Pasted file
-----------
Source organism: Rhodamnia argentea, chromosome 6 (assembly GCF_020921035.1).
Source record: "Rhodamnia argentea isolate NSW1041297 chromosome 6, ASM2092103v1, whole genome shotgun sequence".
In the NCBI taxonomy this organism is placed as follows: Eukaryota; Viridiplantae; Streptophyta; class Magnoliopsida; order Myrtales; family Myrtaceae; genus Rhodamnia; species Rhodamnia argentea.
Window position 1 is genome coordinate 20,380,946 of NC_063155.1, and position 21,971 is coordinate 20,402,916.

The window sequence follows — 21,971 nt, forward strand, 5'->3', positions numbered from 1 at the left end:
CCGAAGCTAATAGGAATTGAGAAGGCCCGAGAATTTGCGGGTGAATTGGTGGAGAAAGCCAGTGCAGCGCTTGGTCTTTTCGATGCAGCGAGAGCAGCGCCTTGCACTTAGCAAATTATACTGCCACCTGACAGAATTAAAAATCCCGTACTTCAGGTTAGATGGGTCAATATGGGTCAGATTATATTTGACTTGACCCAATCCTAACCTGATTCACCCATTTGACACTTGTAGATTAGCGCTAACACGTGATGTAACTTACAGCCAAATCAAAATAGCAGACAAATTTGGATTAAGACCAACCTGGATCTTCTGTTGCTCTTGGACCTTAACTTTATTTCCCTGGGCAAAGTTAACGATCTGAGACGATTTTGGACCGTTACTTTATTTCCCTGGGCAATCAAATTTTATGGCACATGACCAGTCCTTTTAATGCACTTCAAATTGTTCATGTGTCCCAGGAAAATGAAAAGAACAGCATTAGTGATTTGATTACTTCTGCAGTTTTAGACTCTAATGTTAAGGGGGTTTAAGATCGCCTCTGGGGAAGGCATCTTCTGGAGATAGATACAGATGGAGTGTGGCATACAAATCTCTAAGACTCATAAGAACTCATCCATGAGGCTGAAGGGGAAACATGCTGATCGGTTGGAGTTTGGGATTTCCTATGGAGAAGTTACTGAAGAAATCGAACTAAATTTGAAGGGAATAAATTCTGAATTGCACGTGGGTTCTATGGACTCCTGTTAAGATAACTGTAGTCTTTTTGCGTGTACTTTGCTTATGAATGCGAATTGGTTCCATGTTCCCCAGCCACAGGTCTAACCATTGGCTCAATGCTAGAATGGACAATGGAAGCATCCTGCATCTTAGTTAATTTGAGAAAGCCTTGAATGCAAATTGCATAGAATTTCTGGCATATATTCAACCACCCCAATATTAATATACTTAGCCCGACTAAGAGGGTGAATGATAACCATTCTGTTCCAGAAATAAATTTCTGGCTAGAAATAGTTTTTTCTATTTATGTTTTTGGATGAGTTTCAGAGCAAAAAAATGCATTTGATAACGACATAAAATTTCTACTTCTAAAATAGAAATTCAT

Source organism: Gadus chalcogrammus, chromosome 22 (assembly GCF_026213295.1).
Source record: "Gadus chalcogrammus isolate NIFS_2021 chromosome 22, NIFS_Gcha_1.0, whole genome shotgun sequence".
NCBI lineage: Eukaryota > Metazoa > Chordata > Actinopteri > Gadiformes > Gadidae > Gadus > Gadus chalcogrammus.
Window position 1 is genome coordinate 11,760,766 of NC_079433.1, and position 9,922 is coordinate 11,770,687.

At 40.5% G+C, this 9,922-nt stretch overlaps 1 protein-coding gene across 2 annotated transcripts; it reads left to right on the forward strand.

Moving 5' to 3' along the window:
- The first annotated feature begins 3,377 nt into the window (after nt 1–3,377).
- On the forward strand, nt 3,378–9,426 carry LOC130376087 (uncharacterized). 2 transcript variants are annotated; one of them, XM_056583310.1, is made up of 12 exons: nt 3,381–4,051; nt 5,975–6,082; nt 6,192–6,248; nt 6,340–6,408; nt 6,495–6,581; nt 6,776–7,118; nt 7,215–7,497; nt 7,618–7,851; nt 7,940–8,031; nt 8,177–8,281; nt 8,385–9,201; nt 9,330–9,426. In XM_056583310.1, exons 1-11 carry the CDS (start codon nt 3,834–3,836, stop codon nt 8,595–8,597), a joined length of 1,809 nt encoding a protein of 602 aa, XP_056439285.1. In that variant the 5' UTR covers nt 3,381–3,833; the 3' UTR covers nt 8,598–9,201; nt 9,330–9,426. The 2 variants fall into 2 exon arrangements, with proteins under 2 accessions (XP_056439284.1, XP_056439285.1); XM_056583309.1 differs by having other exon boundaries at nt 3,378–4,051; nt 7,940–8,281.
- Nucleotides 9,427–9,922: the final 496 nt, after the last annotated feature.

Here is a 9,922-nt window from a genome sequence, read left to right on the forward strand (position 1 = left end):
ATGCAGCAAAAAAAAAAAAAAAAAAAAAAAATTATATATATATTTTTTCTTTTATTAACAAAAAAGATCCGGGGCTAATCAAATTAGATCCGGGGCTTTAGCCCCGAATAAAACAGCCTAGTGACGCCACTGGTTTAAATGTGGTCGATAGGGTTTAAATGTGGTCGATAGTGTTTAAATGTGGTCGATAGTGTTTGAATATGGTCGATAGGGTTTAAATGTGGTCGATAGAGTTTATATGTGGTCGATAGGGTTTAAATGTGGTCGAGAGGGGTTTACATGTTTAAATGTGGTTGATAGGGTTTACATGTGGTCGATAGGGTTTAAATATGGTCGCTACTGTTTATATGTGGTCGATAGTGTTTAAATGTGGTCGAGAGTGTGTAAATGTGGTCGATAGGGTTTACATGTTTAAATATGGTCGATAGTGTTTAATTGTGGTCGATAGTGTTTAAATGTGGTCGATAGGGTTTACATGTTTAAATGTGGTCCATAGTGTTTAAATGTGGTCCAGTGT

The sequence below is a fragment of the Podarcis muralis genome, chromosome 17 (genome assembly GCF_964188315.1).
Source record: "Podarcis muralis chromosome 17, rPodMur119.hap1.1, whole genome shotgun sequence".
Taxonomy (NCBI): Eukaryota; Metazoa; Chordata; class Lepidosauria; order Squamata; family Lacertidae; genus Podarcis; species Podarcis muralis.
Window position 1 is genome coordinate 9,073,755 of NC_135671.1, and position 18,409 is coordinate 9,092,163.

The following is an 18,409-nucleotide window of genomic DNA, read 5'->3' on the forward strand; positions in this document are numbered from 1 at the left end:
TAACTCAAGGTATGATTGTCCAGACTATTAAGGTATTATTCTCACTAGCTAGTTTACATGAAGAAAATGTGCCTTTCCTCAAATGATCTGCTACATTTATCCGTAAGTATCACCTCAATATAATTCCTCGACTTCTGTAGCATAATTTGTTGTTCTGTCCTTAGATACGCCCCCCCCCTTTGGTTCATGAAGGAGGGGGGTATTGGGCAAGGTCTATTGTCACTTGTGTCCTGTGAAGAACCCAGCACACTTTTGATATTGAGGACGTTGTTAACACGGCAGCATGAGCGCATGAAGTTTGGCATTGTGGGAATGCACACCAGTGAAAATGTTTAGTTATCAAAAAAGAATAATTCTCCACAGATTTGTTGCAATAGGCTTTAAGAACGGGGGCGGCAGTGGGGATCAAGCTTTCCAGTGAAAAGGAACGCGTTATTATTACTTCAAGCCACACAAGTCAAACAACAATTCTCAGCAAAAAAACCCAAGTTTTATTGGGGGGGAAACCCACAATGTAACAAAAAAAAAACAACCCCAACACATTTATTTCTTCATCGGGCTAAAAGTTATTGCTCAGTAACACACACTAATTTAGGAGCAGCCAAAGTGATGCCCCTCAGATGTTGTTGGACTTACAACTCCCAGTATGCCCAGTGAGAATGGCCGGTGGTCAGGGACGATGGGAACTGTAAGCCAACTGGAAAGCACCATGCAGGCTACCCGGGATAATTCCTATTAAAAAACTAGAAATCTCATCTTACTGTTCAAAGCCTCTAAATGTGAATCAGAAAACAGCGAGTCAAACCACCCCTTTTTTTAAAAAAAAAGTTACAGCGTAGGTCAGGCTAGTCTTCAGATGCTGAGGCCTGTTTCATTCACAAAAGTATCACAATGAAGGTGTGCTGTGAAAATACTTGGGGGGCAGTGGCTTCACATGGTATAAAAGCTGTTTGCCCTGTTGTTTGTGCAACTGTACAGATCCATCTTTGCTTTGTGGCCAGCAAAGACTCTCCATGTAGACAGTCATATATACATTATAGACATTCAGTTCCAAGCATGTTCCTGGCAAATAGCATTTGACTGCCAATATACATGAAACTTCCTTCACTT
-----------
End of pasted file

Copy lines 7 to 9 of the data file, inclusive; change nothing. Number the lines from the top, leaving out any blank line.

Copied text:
Source organism: Gadus chalcogrammus, chromosome 22 (assembly GCF_026213295.1).
Source record: "Gadus chalcogrammus isolate NIFS_2021 chromosome 22, NIFS_Gcha_1.0, whole genome shotgun sequence".
NCBI lineage: Eukaryota > Metazoa > Chordata > Actinopteri > Gadiformes > Gadidae > Gadus > Gadus chalcogrammus.